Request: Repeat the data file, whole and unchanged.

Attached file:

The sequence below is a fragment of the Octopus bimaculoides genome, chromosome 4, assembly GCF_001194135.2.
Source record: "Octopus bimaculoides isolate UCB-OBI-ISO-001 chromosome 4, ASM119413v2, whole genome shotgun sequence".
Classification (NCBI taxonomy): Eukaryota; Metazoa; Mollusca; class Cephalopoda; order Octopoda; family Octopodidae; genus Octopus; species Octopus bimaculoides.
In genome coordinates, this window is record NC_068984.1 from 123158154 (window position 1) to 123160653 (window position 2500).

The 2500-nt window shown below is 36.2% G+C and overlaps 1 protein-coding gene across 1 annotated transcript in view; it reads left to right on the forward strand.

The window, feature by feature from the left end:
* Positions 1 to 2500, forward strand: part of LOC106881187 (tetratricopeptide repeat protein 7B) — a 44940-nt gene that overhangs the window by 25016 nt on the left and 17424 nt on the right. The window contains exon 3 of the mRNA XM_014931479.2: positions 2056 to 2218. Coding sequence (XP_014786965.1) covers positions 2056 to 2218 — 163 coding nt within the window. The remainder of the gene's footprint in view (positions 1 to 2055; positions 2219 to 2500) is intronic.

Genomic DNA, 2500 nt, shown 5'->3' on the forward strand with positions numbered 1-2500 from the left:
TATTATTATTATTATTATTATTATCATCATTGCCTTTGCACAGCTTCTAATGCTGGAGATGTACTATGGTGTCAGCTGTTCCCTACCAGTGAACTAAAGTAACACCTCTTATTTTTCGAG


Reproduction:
The sequence below is a fragment of the Octopus bimaculoides genome, chromosome 4, assembly GCF_001194135.2.
Source record: "Octopus bimaculoides isolate UCB-OBI-ISO-001 chromosome 4, ASM119413v2, whole genome shotgun sequence".
Classification (NCBI taxonomy): Eukaryota; Metazoa; Mollusca; class Cephalopoda; order Octopoda; family Octopodidae; genus Octopus; species Octopus bimaculoides.
In genome coordinates, this window is record NC_068984.1 from 123158154 (window position 1) to 123160653 (window position 2500).

The 2500-nt window shown below is 36.2% G+C and overlaps 1 protein-coding gene across 1 annotated transcript in view; it reads left to right on the forward strand.

The window, feature by feature from the left end:
* Positions 1 to 2500, forward strand: part of LOC106881187 (tetratricopeptide repeat protein 7B) — a 44940-nt gene that overhangs the window by 25016 nt on the left and 17424 nt on the right. The window contains exon 3 of the mRNA XM_014931479.2: positions 2056 to 2218. Coding sequence (XP_014786965.1) covers positions 2056 to 2218 — 163 coding nt within the window. The remainder of the gene's footprint in view (positions 1 to 2055; positions 2219 to 2500) is intronic.

Genomic DNA, 2500 nt, shown 5'->3' on the forward strand with positions numbered 1-2500 from the left:
TATTATTATTATTATTATTATTATCATCATTGCCTTTGCACAGCTTCTAATGCTGGAGATGTACTATGGTGTCAGCTGTTCCCTACCAGTGAACTAAAGTAACACCTCTTATTTTTCGAG